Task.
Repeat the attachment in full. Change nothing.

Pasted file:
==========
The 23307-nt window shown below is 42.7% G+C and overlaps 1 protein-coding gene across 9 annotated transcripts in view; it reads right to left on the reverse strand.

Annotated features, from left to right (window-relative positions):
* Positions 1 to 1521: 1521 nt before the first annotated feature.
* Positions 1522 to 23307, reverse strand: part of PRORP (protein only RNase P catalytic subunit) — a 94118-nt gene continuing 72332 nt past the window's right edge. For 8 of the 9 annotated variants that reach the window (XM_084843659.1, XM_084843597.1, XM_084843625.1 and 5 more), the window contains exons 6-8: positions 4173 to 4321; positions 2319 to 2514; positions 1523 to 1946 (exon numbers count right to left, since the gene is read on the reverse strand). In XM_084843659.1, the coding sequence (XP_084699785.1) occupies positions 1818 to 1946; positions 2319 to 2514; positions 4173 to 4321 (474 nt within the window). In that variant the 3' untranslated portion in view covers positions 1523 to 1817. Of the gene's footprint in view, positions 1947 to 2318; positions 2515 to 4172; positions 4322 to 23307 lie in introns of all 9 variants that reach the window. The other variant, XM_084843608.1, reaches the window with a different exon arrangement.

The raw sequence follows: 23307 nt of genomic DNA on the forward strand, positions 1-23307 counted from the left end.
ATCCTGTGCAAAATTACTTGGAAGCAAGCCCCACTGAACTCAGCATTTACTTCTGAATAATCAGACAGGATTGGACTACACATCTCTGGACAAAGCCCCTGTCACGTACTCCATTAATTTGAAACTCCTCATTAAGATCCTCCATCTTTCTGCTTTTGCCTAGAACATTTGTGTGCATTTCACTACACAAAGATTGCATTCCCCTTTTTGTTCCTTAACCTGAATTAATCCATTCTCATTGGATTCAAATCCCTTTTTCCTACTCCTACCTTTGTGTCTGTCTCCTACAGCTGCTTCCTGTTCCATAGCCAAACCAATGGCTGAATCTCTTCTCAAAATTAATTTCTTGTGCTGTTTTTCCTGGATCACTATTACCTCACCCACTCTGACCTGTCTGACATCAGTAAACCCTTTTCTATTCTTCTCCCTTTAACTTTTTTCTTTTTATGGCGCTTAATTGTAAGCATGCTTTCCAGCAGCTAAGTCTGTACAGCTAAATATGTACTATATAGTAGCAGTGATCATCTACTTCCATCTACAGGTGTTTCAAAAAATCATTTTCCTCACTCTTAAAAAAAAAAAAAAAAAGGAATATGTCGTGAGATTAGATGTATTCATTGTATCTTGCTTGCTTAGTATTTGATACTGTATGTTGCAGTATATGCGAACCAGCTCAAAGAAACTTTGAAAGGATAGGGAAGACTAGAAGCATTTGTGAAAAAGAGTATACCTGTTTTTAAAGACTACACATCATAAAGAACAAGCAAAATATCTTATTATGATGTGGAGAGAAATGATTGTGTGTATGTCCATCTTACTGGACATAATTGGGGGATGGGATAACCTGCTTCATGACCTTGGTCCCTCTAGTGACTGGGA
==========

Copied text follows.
The 23307-nt window shown below is 42.7% G+C and overlaps 1 protein-coding gene across 9 annotated transcripts in view; it reads right to left on the reverse strand.

Annotated features, from left to right (window-relative positions):
* Positions 1 to 1521: 1521 nt before the first annotated feature.
* Positions 1522 to 23307, reverse strand: part of PRORP (protein only RNase P catalytic subunit) — a 94118-nt gene continuing 72332 nt past the window's right edge. For 8 of the 9 annotated variants that reach the window (XM_084843659.1, XM_084843597.1, XM_084843625.1 and 5 more), the window contains exons 6-8: positions 4173 to 4321; positions 2319 to 2514; positions 1523 to 1946 (exon numbers count right to left, since the gene is read on the reverse strand). In XM_084843659.1, the coding sequence (XP_084699785.1) occupies positions 1818 to 1946; positions 2319 to 2514; positions 4173 to 4321 (474 nt within the window). In that variant the 3' untranslated portion in view covers positions 1523 to 1817. Of the gene's footprint in view, positions 1947 to 2318; positions 2515 to 4172; positions 4322 to 23307 lie in introns of all 9 variants that reach the window. The other variant, XM_084843608.1, reaches the window with a different exon arrangement.

The raw sequence follows: 23307 nt of genomic DNA on the forward strand, positions 1-23307 counted from the left end.
ATCCTGTGCAAAATTACTTGGAAGCAAGCCCCACTGAACTCAGCATTTACTTCTGAATAATCAGACAGGATTGGACTACACATCTCTGGACAAAGCCCCTGTCACGTACTCCATTAATTTGAAACTCCTCATTAAGATCCTCCATCTTTCTGCTTTTGCCTAGAACATTTGTGTGCATTTCACTACACAAAGATTGCATTCCCCTTTTTGTTCCTTAACCTGAATTAATCCATTCTCATTGGATTCAAATCCCTTTTTCCTACTCCTACCTTTGTGTCTGTCTCCTACAGCTGCTTCCTGTTCCATAGCCAAACCAATGGCTGAATCTCTTCTCAAAATTAATTTCTTGTGCTGTTTTTCCTGGATCACTATTACCTCACCCACTCTGACCTGTCTGACATCAGTAAACCCTTTTCTATTCTTCTCCCTTTAACTTTTTTCTTTTTATGGCGCTTAATTGTAAGCATGCTTTCCAGCAGCTAAGTCTGTACAGCTAAATATGTACTATATAGTAGCAGTGATCATCTACTTCCATCTACAGGTGTTTCAAAAAATCATTTTCCTCACTCTTAAAAAAAAAAAAAAAAAGGAATATGTCGTGAGATTAGATGTATTCATTGTATCTTGCTTGCTTAGTATTTGATACTGTATGTTGCAGTATATGCGAACCAGCTCAAAGAAACTTTGAAAGGATAGGGAAGACTAGAAGCATTTGTGAAAAAGAGTATACCTGTTTTTAAAGACTACACATCATAAAGAACAAGCAAAATATCTTATTATGATGTGGAGAGAAATGATTGTGTGTATGTCCATCTTACTGGACATAATTGGGGGATGGGATAACCTGCTTCATGACCTTGGTCCCTCTAGTGACTGGGA